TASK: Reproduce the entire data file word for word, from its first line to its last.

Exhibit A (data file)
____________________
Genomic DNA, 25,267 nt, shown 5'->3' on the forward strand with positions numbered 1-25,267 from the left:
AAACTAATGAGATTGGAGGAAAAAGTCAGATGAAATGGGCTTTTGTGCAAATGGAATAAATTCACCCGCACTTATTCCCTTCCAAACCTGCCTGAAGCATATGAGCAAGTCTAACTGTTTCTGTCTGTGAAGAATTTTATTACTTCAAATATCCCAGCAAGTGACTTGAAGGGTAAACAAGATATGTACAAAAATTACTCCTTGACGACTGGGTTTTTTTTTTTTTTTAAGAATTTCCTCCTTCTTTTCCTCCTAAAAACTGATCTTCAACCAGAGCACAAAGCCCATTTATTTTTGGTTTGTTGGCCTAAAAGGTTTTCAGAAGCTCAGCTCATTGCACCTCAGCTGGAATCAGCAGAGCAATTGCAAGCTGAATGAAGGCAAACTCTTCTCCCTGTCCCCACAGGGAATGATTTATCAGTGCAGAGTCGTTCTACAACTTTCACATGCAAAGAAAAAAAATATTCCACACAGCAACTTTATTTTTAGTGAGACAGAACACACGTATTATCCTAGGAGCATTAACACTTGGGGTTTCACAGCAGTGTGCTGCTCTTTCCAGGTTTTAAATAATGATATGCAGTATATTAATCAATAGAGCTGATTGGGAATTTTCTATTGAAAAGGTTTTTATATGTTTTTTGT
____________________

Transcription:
Genomic DNA, 25,267 nt, shown 5'->3' on the forward strand with positions numbered 1-25,267 from the left:
AAACTAATGAGATTGGAGGAAAAAGTCAGATGAAATGGGCTTTTGTGCAAATGGAATAAATTCACCCGCACTTATTCCCTTCCAAACCTGCCTGAAGCATATGAGCAAGTCTAACTGTTTCTGTCTGTGAAGAATTTTATTACTTCAAATATCCCAGCAAGTGACTTGAAGGGTAAACAAGATATGTACAAAAATTACTCCTTGACGACTGGGTTTTTTTTTTTTTTTAAGAATTTCCTCCTTCTTTTCCTCCTAAAAACTGATCTTCAACCAGAGCACAAAGCCCATTTATTTTTGGTTTGTTGGCCTAAAAGGTTTTCAGAAGCTCAGCTCATTGCACCTCAGCTGGAATCAGCAGAGCAATTGCAAGCTGAATGAAGGCAAACTCTTCTCCCTGTCCCCACAGGGAATGATTTATCAGTGCAGAGTCGTTCTACAACTTTCACATGCAAAGAAAAAAAATATTCCACACAGCAACTTTATTTTTAGTGAGACAGAACACACGTATTATCCTAGGAGCATTAACACTTGGGGTTTCACAGCAGTGTGCTGCTCTTTCCAGGTTTTAAATAATGATATGCAGTATATTAATCAATAGAGCTGATTGGGAATTTTCTATTGAAAAGGTTTTTATATGTTTTTTGT